Sunday, May 10, 2015

Self-Management or Self-Exploitation

A co-operative is simply self-exploitation

People are suffering and hungry for a solution. People are becoming increasingly atomised, alienated, and anxious. With the financialisation of capital and globalisation it seems that power is concentrating in the hands of a few – a class – the elite capitalist class. The situation that we are in is getting worse politically, socially, and economically, and a Left that is so divided we can't get organized to oppose the powers that be. Today the Left faces the same problem that it has faced since the 1800s, which is being comprised of so many factions that there is no popular and radical force to challenge the current power structure.

Gallup in 2013 showed that 70% of workers "emotionally disconnected" and approximately 20% are "actively disengaged" meaning that they are acting out their unhappiness and, effectively, sabotaging their workplaces. Productivity and profitability are higher for cooperatives than for capitalist firms. It makes little difference whether the Mondragon group is compared with the largest 500 companies, or with small- or medium-scale industries; in both comparisons the Mondragon group is more productive and profitable. The major basis for co-operative success, and the survival of capitalistically unprofitable plants, has been superior labor productivity, higher physical volume of output per hour, higher quality of product and also economy of material use. The point is that the survival of firms is determined neither by productivity nor the volume of profit, but by the rate of profit. Firms whose rate of profit is too low are ejected from the market. But those that maintain a high rate of profit compared to their competition survive, even if they are grossly inefficient or if their profits are not exactly impressive. Co-operatives have an abysmally low rate of profit almost by default, because the owners of the co-operative are also its labourers. So they receive remuneration that is much higher than the necessary cost of reproduction of labour-power.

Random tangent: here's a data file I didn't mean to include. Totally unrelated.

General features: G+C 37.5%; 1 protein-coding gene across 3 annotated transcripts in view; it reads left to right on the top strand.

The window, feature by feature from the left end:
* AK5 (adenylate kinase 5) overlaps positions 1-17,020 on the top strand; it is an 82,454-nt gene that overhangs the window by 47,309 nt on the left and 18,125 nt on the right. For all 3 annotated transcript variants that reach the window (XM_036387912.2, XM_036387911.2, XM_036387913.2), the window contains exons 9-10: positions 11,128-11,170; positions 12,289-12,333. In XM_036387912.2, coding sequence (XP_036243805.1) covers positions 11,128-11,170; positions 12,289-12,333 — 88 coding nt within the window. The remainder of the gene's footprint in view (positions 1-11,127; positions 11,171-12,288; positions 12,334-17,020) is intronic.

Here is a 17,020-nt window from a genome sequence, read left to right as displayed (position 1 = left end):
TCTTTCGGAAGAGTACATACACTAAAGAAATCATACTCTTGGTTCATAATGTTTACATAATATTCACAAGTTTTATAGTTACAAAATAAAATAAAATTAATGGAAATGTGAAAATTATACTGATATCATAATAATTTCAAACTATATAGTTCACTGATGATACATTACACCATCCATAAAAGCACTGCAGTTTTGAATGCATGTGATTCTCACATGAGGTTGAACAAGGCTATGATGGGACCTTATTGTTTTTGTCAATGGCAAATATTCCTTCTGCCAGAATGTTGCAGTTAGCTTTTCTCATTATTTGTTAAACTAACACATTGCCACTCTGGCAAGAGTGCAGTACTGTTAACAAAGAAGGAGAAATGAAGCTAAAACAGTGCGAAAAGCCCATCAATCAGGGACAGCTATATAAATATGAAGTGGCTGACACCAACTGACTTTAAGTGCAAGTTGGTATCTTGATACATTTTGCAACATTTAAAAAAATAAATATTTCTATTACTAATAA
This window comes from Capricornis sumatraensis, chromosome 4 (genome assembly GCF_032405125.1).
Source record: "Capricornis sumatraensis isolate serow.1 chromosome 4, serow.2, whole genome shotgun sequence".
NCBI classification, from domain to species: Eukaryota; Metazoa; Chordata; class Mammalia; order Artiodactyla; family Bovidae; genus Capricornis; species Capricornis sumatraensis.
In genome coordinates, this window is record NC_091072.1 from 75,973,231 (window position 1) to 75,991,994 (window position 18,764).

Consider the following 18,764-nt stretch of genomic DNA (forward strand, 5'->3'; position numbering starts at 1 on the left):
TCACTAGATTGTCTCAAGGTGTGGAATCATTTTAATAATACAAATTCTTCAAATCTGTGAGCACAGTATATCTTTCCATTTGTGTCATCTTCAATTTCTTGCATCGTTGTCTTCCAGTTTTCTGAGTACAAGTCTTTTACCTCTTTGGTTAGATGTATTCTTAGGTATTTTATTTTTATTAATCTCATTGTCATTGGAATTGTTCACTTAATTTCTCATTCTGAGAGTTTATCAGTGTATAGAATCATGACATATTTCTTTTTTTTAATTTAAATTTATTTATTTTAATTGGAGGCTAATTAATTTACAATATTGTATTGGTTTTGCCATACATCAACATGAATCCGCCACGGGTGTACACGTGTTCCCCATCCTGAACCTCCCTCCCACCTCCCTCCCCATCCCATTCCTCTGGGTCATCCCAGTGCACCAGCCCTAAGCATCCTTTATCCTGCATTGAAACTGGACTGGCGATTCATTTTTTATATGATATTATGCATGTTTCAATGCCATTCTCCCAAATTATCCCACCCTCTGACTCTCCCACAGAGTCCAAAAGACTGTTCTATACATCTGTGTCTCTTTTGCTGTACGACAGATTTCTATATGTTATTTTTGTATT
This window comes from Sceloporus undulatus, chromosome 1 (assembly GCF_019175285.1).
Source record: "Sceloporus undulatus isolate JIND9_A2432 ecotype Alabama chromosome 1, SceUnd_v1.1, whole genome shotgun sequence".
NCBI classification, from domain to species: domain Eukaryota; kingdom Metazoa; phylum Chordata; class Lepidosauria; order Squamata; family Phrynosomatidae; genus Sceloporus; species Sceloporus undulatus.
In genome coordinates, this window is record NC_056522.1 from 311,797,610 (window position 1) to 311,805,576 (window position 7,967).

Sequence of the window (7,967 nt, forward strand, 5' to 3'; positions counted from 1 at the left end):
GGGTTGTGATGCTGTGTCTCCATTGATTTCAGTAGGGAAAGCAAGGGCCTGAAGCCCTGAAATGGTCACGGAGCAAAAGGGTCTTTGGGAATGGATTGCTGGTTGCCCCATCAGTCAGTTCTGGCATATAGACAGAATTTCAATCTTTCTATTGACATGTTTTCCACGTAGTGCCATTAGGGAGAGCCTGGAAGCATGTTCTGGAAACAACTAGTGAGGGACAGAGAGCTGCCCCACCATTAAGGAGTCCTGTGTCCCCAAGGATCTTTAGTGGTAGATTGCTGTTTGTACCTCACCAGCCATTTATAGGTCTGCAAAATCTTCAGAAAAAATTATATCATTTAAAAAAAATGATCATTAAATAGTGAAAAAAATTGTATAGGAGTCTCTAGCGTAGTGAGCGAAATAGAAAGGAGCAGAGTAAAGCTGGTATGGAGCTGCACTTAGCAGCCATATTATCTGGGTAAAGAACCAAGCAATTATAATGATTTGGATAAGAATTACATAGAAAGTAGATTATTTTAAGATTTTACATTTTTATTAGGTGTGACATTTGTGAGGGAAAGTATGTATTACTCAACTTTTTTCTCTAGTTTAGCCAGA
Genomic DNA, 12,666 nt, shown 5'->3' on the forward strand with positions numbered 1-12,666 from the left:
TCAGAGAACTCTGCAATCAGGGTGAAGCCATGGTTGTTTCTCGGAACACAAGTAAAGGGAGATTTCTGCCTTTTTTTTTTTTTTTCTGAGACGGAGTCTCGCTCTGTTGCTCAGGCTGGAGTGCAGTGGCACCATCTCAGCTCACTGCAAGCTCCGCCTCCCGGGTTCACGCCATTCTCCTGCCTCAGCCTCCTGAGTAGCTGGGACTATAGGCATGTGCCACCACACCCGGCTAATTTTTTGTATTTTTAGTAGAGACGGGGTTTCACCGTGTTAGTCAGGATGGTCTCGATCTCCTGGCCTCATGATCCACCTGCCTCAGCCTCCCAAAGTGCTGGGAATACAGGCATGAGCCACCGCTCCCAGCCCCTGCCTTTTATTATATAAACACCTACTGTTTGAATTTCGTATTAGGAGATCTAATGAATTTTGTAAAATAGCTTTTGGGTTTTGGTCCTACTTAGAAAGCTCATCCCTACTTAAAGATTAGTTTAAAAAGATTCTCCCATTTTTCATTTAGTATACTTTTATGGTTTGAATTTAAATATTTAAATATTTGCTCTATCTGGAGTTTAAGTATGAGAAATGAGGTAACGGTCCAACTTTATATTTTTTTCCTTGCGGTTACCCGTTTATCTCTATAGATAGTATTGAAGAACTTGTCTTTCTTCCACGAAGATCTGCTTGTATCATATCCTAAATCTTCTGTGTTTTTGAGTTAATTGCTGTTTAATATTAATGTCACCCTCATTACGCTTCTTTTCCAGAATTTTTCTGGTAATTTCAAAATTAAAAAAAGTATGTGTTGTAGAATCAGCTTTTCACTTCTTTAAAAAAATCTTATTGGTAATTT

And that is why, while co-operatives are re-discovered as an exciting new thing in bourgeois liberal circles every decade or so (seriously, they're about as new and radical as municipalisation, which I swear I saw some lost soul advocating on RevLeft a couple of weeks ago), and a lot of them are formed, very few survive until the next cycle (and those that do tend to be held together more by political will than market forces).

A key problem of worker cooperatives is that they exist within the context of capitalism, ie the pressures of the market competition, and context of wage labour. Proponents leave unaddressed the classic criticisms of worker cooperatives, which aren’t just theoretical but based on real problems that cooperatives have encountered in practice. For sure, co-ops are a positive creation when workers occupy the workplace after abandonment by the owners that has happened in various situations and different countries in history.